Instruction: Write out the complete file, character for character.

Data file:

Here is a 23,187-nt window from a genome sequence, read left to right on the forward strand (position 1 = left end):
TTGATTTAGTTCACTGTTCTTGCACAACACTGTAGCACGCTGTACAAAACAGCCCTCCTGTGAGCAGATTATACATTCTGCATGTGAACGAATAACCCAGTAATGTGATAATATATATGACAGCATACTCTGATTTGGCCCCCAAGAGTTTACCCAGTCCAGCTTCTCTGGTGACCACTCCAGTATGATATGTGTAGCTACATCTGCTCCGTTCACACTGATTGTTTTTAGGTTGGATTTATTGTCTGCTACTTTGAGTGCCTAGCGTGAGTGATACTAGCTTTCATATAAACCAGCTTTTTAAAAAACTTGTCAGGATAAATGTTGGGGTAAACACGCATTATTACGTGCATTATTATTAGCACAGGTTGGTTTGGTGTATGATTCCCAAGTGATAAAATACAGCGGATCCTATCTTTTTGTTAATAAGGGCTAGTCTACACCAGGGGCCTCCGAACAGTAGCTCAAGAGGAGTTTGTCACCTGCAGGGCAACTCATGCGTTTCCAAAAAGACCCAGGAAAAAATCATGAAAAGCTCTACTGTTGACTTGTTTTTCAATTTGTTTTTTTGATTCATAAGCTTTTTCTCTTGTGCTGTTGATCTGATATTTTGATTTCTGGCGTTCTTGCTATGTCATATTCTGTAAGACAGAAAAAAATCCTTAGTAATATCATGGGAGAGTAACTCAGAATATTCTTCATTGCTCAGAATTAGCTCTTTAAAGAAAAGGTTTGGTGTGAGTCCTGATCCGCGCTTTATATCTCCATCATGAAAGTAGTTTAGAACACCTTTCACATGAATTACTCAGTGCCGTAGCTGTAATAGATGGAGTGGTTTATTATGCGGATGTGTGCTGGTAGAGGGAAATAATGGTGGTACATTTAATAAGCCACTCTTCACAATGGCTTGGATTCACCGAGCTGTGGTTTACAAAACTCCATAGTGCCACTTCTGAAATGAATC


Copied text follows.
Here is a 23,187-nt window from a genome sequence, read left to right on the forward strand (position 1 = left end):
TTGATTTAGTTCACTGTTCTTGCACAACACTGTAGCACGCTGTACAAAACAGCCCTCCTGTGAGCAGATTATACATTCTGCATGTGAACGAATAACCCAGTAATGTGATAATATATATGACAGCATACTCTGATTTGGCCCCCAAGAGTTTACCCAGTCCAGCTTCTCTGGTGACCACTCCAGTATGATATGTGTAGCTACATCTGCTCCGTTCACACTGATTGTTTTTAGGTTGGATTTATTGTCTGCTACTTTGAGTGCCTAGCGTGAGTGATACTAGCTTTCATATAAACCAGCTTTTTAAAAAACTTGTCAGGATAAATGTTGGGGTAAACACGCATTATTACGTGCATTATTATTAGCACAGGTTGGTTTGGTGTATGATTCCCAAGTGATAAAATACAGCGGATCCTATCTTTTTGTTAATAAGGGCTAGTCTACACCAGGGGCCTCCGAACAGTAGCTCAAGAGGAGTTTGTCACCTGCAGGGCAACTCATGCGTTTCCAAAAAGACCCAGGAAAAAATCATGAAAAGCTCTACTGTTGACTTGTTTTTCAATTTGTTTTTTTGATTCATAAGCTTTTTCTCTTGTGCTGTTGATCTGATATTTTGATTTCTGGCGTTCTTGCTATGTCATATTCTGTAAGACAGAAAAAAATCCTTAGTAATATCATGGGAGAGTAACTCAGAATATTCTTCATTGCTCAGAATTAGCTCTTTAAAGAAAAGGTTTGGTGTGAGTCCTGATCCGCGCTTTATATCTCCATCATGAAAGTAGTTTAGAACACCTTTCACATGAATTACTCAGTGCCGTAGCTGTAATAGATGGAGTGGTTTATTATGCGGATGTGTGCTGGTAGAGGGAAATAATGGTGGTACATTTAATAAGCCACTCTTCACAATGGCTTGGATTCACCGAGCTGTGGTTTACAAAACTCCATAGTGCCACTTCTGAAATGAATC